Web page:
It is often said, more or less rhetorically, that the UN needs a secretary-general who will provide strong and independent leadership. In fact, nothing could be further from the wishes of most governments, and especially the five permanent members who control the UN Security Council. In recent years, of those permanent members none has been more averse to the idea of an independent secretary-general than the United States.
Each of the previous secretaries-general has described the job differently but accurately. The first, Trygve Lie, called it “the most impossible job on this earth.” The second, Dag Hammarskjöld, observed that the secretary-general is like a secular pope, and for most of the time a pope without a church. The third, U Thant, said it was “an absorbing, a thrilling, and a deeply frustrating task.”
The UN is an organization of governments that have no intention of losing control of it. Thus their attitude to its chief and only elected official is ambivalent and, on occasion, downright hostile. The secretary-general embodies, if only in a tentative way, the possibility of something more than the mere cooperation of governments—even a hint of supranational authority. Sometimes, during the cold war, this possibility was welcome. At some of its more dangerous moments, when an East-West nuclear confrontation seemed possible or even imminent—the 1956 Suez affair, the anarchy in the Congo in 1960, the Cuban missile crisis, the 1965 India-Pakistan war, or the 1973 Middle East war—an international official of proven skill and integrity who was above cold war alignments and could speak for the “international community” was extremely useful. But most of the time a strong and independent secretary-general makes governments nervous.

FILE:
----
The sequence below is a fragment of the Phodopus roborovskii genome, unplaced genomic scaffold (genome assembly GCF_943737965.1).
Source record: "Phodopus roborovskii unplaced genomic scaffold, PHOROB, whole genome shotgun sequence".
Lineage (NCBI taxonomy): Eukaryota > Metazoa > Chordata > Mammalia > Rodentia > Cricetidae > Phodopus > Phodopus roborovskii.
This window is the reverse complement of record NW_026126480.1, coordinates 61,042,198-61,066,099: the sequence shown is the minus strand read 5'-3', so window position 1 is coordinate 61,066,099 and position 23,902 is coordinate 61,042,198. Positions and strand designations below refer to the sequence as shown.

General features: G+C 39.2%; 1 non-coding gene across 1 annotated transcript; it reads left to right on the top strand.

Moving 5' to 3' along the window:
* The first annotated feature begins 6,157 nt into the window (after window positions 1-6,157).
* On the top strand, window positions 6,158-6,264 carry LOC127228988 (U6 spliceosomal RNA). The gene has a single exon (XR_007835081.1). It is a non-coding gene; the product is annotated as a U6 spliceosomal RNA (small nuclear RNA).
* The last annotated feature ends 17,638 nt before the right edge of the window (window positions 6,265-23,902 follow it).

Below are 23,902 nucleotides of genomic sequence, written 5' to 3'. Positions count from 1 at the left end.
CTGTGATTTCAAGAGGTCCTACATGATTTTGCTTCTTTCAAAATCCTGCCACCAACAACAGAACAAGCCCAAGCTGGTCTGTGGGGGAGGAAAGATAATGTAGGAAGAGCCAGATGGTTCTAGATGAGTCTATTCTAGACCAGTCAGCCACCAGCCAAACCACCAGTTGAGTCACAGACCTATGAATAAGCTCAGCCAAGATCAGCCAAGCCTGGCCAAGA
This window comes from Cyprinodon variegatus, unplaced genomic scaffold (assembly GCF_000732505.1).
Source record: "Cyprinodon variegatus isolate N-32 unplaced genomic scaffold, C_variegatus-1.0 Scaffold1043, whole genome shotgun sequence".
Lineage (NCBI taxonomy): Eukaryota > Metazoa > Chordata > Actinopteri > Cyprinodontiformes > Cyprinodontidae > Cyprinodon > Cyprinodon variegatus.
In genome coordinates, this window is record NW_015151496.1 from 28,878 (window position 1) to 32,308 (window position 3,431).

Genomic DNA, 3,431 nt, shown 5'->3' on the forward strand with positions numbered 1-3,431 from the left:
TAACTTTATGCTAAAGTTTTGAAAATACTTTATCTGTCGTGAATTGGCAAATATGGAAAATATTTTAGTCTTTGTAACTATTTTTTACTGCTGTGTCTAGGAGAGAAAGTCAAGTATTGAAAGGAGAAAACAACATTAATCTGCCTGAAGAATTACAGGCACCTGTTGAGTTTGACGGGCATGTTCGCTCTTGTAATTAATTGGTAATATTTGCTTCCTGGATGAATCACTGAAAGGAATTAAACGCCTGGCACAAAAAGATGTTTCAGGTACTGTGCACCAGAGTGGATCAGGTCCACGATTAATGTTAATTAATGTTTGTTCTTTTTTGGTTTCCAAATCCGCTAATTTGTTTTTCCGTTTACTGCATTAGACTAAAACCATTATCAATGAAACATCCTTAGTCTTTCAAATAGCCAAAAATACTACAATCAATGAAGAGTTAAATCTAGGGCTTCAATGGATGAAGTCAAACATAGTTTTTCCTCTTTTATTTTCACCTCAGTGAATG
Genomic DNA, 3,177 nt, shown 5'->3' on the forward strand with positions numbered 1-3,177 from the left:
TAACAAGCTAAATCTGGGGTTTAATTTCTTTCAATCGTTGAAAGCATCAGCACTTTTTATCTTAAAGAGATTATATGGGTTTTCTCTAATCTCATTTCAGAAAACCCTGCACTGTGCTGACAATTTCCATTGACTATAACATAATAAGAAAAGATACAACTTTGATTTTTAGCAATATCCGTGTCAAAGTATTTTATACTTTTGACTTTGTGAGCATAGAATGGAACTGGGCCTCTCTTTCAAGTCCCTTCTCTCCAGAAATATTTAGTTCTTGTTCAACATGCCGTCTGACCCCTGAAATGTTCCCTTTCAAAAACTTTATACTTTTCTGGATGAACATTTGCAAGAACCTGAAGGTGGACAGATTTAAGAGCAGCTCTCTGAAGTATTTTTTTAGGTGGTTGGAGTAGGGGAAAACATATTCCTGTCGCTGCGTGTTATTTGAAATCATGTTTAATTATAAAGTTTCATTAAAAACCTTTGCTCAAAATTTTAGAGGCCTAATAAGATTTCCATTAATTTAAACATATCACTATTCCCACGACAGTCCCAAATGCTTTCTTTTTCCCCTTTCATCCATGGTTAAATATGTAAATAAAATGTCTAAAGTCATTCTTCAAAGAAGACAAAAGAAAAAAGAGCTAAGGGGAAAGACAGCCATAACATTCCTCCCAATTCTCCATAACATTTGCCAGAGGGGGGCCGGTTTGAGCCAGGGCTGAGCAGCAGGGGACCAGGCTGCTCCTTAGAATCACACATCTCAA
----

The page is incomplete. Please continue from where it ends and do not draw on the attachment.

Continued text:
The reservations of the great powers about having a strong, independent executive were clear from the outset. Under the UN Charter, the secretary-general is the chief administrative officer and executor of the UN’s decisions with the right to bring to the attention of the Security Council “any matter which in his opinion may threaten the maintenance of international peace and security.” There are few other guidelines for his responsibilities but the Charter is quite clear about what he—or perhaps one day she—may not do. It prohibits him from seeking or receiving instructions from any government and calls on all governments to respect the “exclusively international character of the responsibilities of the Secretary-General and the staff and not to seek to influence them in the discharge of their responsibilities.”
In drafting the Charter, the five great powers took no chances on setting up an executive they could not control. Against the wishes of the majority of lesser powers, they rejected the idea of the secretary-general being directly elected by all the members in the General Assembly and assigned the power to nominate the secretary-general to the Security Council, where they had the veto. Thus any candidate for secretary-general has to be able to avoid a…
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